So Jess (and all you other baking enthusiasts out there), for what it’s worth, here’s my recipe for the perfect hot cross bun. The photos above were taken from my first attempt, and next time I’ll be making my buns smaller and further apart (the photos above suggest a bun on steroids – all subsequent modifications have been accommodated in my recipe below). I hope you enjoy making these as much as I did.
Hot cross buns
(make 12 regular or 16 small-ish buns)
100ml hot black tea
120g raisins, currants, sultanas & mixed peel of your choice
1 stick cinammon
Pinch grated nutmeg
250g plain white flour
250g strong white flour
5g instant powdered yeast
50g golden caster sugar
1 large free range egg, beaten
50g butter, chilled
Finely grated zest of half an orange
For the crosses:
50g plain white flour
1tsp sunflower oil
To finish & glaze:
1tbsp apricot (or other) jam
1 tbsp boiling water
The night before you want to make your buns, soak the dried fruit in the hot black tea. This will give the fruit a dark, unctuous quality.
The next day, strain the dried fruit and set aside. Heat the water, milk, cloves, cinammon, saffron and nutmeg in a small pan til just boiling, then remove from the heat and leave to cool slightly and infuse. In a large bowl mix together the flours, yeast, salt and sugar. Grate the chilled butter into the bowl and rub it into the flour mixture with your fingertips until well mixed. Add the warm milk mixture, dried fruit, sugar, egg and orange zest, and mix to form a soft, sticky dough, then knead for around 10 minutes until soft, silky and elastic.
*n.b. Most of the recipes I looked at suggested doing this step in a food mixer if possible, as the dough is very wet and sticky. I don’t have one, so decided to get stuck in and knead by hand. At first I thought I must have made a massive error as I grappled with a sticky, slimy-looking, unresponsive gloop. But I promise, persevere with your kneading for a few minutes, don’t be tempted to drown it in extra flour, and it will turn into a lovely soft dough*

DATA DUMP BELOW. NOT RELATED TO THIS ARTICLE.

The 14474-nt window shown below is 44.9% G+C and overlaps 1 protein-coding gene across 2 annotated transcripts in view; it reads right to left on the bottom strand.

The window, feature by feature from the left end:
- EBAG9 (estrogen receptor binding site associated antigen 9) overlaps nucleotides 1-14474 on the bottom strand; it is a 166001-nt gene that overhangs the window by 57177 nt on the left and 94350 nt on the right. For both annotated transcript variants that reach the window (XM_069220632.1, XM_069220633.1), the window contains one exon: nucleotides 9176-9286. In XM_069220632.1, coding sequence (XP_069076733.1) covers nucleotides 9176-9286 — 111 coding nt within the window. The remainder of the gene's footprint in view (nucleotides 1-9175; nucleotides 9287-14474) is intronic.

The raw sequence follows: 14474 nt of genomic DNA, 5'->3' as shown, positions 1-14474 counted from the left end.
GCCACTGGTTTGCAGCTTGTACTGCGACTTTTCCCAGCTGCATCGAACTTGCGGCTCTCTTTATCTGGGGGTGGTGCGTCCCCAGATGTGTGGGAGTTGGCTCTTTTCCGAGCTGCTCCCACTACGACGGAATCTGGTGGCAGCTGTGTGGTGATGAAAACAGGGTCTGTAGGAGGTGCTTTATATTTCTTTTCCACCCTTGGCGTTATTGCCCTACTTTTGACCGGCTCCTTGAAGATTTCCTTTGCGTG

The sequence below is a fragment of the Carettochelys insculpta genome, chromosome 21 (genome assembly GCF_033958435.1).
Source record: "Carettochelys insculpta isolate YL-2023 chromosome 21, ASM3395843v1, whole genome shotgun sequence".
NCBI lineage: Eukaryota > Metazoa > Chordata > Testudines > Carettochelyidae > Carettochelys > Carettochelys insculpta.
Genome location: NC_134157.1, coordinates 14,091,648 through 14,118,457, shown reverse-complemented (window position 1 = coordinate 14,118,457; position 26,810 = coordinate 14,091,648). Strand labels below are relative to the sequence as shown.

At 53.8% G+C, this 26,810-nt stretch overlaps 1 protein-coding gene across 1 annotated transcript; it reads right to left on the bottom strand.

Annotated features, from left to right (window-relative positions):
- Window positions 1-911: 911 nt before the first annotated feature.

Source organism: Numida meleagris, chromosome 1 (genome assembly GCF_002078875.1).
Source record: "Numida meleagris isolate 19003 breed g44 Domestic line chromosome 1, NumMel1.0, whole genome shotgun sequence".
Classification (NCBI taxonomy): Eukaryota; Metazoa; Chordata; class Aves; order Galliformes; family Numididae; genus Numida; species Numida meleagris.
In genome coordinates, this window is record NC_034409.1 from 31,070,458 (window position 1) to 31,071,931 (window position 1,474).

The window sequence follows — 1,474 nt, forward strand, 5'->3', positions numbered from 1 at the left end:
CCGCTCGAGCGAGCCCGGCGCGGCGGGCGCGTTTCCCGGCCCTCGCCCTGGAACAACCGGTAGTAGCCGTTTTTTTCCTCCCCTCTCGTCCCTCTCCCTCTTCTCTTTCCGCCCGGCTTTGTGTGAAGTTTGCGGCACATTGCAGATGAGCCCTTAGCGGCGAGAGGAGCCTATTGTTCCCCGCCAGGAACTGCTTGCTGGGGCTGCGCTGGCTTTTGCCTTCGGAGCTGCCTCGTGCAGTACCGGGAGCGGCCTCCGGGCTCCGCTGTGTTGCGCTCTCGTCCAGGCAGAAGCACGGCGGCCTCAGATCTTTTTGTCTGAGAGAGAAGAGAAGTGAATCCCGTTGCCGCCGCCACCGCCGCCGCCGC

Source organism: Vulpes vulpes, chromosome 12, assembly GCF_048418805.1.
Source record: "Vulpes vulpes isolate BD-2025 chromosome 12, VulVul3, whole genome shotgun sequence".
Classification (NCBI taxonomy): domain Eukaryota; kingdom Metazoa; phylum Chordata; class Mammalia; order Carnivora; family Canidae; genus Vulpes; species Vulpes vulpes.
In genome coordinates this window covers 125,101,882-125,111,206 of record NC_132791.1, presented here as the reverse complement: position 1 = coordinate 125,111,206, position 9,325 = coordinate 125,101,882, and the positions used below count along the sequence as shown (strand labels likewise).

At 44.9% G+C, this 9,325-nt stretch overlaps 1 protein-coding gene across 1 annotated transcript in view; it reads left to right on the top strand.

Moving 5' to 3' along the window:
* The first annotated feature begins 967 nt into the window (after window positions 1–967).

Lightly grease a clean bowl and put the dough into it. Cover with a tea towel and leave in a warm place to rise . This will take 1-2 hours depending on where you leave it. Once the dough has doubled in size, tip it out of the bowl and knead for a minute or so, then divide into 12 even sized pieces and roll into bun shapes.
Put the buns on a floured baking sheet, run a sharp knife over the top to form crosses, then cover with the same tea towel and leave to prove until doubled in size – around 30 mins to an hour.
Preheat the oven to 200 degrees C. To make the crosses, whisk together the flour, water and oil til smooth, then spoon into a greaseproof piping bag and snip a tiny hole in the end. Pipe thin crosses across the buns. My piping bag split and I ended up having to do this by hand with a teaspoon, hence the slightly rustic crosses in the pictures above, but although they don’t look perfect, I quite like the rough-around-the-edges homemade look. Pop the buns in the oven and bake for 15-20 mins until golden and delicious.
A couple of minutes before the buns are ready, mix the boiling water and apricot jam in a small bowl. Remove your hot cross buns from the oven and brush with the syrupy glaze. Transfer to a wire rack and leave to cool. Enjoy toasted with wedges of slightly salty butter or, for my ultimate hot cross bun indulgence, eat cold with thick cream and strawberry jam.